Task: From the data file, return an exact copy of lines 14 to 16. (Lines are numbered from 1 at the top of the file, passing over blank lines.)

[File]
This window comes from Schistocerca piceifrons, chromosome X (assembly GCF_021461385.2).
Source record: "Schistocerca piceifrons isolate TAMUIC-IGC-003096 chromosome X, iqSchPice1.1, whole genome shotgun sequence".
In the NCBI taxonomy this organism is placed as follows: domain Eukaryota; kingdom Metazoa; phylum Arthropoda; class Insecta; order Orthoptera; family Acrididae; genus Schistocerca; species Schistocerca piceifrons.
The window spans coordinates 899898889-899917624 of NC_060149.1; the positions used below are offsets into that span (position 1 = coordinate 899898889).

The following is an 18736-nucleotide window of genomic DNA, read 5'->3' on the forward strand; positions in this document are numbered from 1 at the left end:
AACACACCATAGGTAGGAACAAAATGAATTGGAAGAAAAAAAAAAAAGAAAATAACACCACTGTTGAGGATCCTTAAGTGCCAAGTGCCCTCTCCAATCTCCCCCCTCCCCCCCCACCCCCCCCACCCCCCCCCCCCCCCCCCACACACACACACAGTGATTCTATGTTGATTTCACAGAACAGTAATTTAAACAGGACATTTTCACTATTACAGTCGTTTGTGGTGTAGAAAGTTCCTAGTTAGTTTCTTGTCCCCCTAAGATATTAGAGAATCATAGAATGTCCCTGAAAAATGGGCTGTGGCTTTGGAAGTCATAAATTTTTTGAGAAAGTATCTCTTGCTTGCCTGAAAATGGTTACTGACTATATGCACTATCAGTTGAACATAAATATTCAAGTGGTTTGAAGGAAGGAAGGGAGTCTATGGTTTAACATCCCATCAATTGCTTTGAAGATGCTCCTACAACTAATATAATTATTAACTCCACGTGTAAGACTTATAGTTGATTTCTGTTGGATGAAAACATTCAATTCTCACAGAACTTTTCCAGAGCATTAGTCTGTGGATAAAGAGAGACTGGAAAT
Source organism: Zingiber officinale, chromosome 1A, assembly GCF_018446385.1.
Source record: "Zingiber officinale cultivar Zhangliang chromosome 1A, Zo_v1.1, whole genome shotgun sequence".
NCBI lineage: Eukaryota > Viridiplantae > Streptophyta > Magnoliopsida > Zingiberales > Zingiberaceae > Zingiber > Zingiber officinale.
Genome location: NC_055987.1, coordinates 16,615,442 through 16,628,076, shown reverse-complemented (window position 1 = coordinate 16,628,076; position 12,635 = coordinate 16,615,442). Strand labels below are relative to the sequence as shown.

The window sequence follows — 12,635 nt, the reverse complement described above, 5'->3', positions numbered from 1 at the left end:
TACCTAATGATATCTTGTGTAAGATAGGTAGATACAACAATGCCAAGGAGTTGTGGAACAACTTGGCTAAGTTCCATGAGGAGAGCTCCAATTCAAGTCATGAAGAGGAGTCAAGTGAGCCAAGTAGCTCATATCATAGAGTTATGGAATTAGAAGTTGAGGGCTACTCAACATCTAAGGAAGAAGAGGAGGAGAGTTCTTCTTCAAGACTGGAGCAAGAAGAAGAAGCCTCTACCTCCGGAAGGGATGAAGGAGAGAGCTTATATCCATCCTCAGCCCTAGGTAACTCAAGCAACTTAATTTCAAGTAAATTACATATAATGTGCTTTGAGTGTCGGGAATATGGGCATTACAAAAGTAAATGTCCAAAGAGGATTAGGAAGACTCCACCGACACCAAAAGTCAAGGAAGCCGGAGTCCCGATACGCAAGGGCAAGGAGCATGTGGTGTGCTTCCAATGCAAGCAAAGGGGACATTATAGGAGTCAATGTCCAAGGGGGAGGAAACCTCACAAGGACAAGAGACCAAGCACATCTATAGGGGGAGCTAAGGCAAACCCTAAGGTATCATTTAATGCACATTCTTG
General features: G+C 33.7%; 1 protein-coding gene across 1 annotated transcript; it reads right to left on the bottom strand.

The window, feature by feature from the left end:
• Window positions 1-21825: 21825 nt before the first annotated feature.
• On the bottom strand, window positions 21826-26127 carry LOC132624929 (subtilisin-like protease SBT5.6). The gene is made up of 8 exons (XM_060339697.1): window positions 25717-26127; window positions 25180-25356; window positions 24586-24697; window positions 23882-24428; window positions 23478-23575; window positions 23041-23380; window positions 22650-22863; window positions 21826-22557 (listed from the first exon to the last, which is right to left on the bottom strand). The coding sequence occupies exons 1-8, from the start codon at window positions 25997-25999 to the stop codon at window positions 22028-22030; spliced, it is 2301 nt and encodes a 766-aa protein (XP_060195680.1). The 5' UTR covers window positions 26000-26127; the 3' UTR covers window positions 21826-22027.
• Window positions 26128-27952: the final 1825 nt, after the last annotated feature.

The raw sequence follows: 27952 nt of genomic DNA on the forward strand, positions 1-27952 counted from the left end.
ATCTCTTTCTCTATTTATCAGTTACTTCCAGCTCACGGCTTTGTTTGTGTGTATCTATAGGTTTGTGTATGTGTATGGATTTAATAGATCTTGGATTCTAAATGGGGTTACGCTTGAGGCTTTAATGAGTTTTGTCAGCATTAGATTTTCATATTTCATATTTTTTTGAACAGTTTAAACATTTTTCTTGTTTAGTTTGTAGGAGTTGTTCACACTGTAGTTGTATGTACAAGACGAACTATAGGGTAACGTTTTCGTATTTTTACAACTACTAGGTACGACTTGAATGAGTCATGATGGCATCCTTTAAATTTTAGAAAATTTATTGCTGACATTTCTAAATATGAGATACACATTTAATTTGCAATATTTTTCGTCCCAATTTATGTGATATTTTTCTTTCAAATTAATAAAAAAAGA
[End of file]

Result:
The window, feature by feature from the left end:
• Window positions 1-21825: 21825 nt before the first annotated feature.
• On the bottom strand, window positions 21826-26127 carry LOC132624929 (subtilisin-like protease SBT5.6). The gene is made up of 8 exons (XM_060339697.1): window positions 25717-26127; window positions 25180-25356; window positions 24586-24697; window positions 23882-24428; window positions 23478-23575; window positions 23041-23380; window positions 22650-22863; window positions 21826-22557 (listed from the first exon to the last, which is right to left on the bottom strand). The coding sequence occupies exons 1-8, from the start codon at window positions 25997-25999 to the stop codon at window positions 22028-22030; spliced, it is 2301 nt and encodes a 766-aa protein (XP_060195680.1). The 5' UTR covers window positions 26000-26127; the 3' UTR covers window positions 21826-22027.